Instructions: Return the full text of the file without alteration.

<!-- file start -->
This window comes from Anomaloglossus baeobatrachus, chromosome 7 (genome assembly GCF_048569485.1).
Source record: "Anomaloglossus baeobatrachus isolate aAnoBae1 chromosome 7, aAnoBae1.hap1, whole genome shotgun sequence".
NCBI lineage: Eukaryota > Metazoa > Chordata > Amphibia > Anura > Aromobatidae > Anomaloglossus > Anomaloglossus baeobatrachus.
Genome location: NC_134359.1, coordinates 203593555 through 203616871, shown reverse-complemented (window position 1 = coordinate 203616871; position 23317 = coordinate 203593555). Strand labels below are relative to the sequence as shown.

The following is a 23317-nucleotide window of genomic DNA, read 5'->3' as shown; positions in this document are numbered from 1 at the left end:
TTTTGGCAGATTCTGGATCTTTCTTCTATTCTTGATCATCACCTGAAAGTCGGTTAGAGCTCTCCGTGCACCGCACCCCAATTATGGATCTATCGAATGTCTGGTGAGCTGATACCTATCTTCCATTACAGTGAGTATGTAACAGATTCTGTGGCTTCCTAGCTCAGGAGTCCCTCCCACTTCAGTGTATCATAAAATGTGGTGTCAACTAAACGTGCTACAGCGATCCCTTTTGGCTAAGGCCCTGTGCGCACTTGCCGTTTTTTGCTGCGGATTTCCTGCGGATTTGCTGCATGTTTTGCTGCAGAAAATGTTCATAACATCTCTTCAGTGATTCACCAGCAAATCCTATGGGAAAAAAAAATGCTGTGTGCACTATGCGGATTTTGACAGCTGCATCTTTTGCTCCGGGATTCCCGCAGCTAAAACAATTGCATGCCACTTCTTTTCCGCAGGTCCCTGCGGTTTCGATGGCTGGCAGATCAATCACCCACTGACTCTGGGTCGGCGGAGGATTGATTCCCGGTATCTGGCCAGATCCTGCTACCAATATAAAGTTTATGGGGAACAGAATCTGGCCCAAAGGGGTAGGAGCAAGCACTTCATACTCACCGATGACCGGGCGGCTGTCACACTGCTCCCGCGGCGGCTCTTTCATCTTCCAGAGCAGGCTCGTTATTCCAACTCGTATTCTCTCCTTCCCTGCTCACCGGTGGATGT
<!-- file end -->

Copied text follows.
This window comes from Anomaloglossus baeobatrachus, chromosome 7 (genome assembly GCF_048569485.1).
Source record: "Anomaloglossus baeobatrachus isolate aAnoBae1 chromosome 7, aAnoBae1.hap1, whole genome shotgun sequence".
NCBI lineage: Eukaryota > Metazoa > Chordata > Amphibia > Anura > Aromobatidae > Anomaloglossus > Anomaloglossus baeobatrachus.
Genome location: NC_134359.1, coordinates 203593555 through 203616871, shown reverse-complemented (window position 1 = coordinate 203616871; position 23317 = coordinate 203593555). Strand labels below are relative to the sequence as shown.

The following is a 23317-nucleotide window of genomic DNA, read 5'->3' as shown; positions in this document are numbered from 1 at the left end:
TTTTGGCAGATTCTGGATCTTTCTTCTATTCTTGATCATCACCTGAAAGTCGGTTAGAGCTCTCCGTGCACCGCACCCCAATTATGGATCTATCGAATGTCTGGTGAGCTGATACCTATCTTCCATTACAGTGAGTATGTAACAGATTCTGTGGCTTCCTAGCTCAGGAGTCCCTCCCACTTCAGTGTATCATAAAATGTGGTGTCAACTAAACGTGCTACAGCGATCCCTTTTGGCTAAGGCCCTGTGCGCACTTGCCGTTTTTTGCTGCGGATTTCCTGCGGATTTGCTGCATGTTTTGCTGCAGAAAATGTTCATAACATCTCTTCAGTGATTCACCAGCAAATCCTATGGGAAAAAAAAATGCTGTGTGCACTATGCGGATTTTGACAGCTGCATCTTTTGCTCCGGGATTCCCGCAGCTAAAACAATTGCATGCCACTTCTTTTCCGCAGGTCCCTGCGGTTTCGATGGCTGGCAGATCAATCACCCACTGACTCTGGGTCGGCGGAGGATTGATTCCCGGTATCTGGCCAGATCCTGCTACCAATATAAAGTTTATGGGGAACAGAATCTGGCCCAAAGGGGTAGGAGCAAGCACTTCATACTCACCGATGACCGGGCGGCTGTCACACTGCTCCCGCGGCGGCTCTTTCATCTTCCAGAGCAGGCTCGTTATTCCAACTCGTATTCTCTCCTTCCCTGCTCACCGGTGGATGT